In Conversation with Pilani Bubu

Every generation must, out of relative obscurity, discover its mission, fulfill it, or betray it.

Frantz Fanon

The generation(s) born into the trying times of oppression had their mission delivered to them on a silver platter – either fight for freedom or die trying. And indeed, they fulfilled their mission – political freedom dawned but at what cost? The cause was great, and mission was accomplished but many things were lost in the process; one of those being the passing down of ancient wisdom through the art of storytelling within families and communities, to aid healing and guide living.

Now, the generation of the current day has the responsibility of restoring Africa’s identity to its truest form, and one person who has not only discovered her mission in this regard, but is going to great lengths to fulfill it, is Pilani Bubu. Through her Folklore project, Pilani is piecing together the missing and forgotten pieces of her lineage and digging deeper into the African lineage, bringing forth her discoveries and experiences in song.

Her latest album, Folklore Chapter 2: Ekuseni is an account of spiritual awakening and the clarity that comes with it. I had the privilege of conversing with Pilani about this body of work and the paths she has had to travel to birth it…

Folklore Chapter 2: Ekuseni is your third project this year after Lockdown Lovestory (Deluxe) and Konke. Where do you get all this material and energy to produce such high quality yet vastly different projects?

It is all very much an organic process for me. All the music I have written was written in real-time of going through and reflecting on a lived experience. Some of the projects had a sense of urgency and accelerated themselves from my mouth to masters very quickly, and others took their time to leave my archive to the world.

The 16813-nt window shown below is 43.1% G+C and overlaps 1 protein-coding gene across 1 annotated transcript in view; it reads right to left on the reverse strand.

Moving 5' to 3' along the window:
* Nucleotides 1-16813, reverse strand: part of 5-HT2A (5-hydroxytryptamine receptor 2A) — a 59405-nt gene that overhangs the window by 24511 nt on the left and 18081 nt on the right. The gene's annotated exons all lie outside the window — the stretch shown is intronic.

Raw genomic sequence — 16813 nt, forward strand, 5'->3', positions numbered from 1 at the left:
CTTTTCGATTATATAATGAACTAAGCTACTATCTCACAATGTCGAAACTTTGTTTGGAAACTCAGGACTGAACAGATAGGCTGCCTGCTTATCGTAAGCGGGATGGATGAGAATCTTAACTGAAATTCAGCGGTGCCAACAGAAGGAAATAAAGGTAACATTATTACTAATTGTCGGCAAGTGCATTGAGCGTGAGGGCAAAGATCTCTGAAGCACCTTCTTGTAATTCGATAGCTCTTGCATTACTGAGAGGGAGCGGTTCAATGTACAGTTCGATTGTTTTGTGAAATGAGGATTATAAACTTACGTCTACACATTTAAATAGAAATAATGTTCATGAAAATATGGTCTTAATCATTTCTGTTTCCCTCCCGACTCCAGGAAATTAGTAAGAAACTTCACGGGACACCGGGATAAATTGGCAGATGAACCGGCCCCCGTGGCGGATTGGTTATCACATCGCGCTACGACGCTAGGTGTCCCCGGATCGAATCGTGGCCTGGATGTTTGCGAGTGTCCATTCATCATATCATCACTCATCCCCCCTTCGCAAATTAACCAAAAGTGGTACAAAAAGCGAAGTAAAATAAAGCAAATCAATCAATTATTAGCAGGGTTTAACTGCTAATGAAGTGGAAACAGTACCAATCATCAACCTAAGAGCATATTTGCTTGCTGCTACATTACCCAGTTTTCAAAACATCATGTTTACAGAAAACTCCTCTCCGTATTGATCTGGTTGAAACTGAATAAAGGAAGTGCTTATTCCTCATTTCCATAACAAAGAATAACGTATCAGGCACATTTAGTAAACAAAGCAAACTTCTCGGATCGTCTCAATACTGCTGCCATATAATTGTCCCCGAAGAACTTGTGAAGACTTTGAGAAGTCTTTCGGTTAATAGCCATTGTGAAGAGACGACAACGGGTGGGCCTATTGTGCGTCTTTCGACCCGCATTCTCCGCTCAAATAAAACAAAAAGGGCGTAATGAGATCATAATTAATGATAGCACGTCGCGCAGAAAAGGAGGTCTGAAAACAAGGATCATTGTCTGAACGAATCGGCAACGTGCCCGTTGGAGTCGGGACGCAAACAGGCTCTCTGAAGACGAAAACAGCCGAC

Lockdown Lovestory was accelerated while I was recording another project in Lockdown: ‘That Box’, which is finished and not yet out – it just needs to be mixed and mastered. It has taken me 10 years since 2014 when I first penned the songs down as poems then, recorded them in 2016, but didn’t want the production to only be electronic, so I recorded live elements and have probably re-recorded my voice 4 times on it. It’s been more about getting the sound and music right verses rewriting the music, but the story is a classic one of creative pursuit, and it never gets old. So the right time and the right place in my creative journey will serve me and it well. Lockdown Lovestory, as a love story during the pandemic, took priority because that was where I was at at the time and it’s where most of us were at, and so its resonance was very relevant then.

Konke, was a gradual organic process of singles to album, which was stirred by the time I spent in Kenya at Supersonic Studios with Afronautiq, who collaborated on As We Lay on Lockdown Lovestory. Each and every one of those songs in the album is the first and only recorded take I did. For some of the songs like Feel It  – Konke (reprise), I didn’t even write the words down, I simply improvised, downloading what I was feeling in real-time while we pressed record. 15 minutes later, we decided not to edit it down or over engineer it. It is one of the truest reflections of my process. Very organic, very authentic to me and what I’m feeling – no overthinking and no over over-writing. We released it because it was such a personal expression of my inner-world and it couldn’t go after all the other projects I had lined up: Folklore Chapter 2, Indaba (French Collaboration coming out March 2024), That Box, Folklore – Dlala Piano, Folklore Chapter 3, etc.

We are not linear beings but we live in linear time. Sometimes the clock wants to cheat our experience because the music business is what feeds us and not just simply creating and putting out music. So the delay in Folklore Chapter 2, after I had finished writing it in November of 2021, was that in 2022 the ducks I had lined up to release misaligned and I had to push it out. The project was recorded and finished in September of 2022. And we wanted to also give time post pandemic to re-release Folklore Chapter 1 in Europe in 2022.

I try not to worry about focusing too much on what is expected of me to do, but what is true to me and my obedience to the music as my purpose. Hey man, when the music is meant to find a person or a group of people, it will find them. I exercise a lot of trial and error in the business but I do not compromise on my authenticity and most importantly the story I am being asked to tell as a vessel.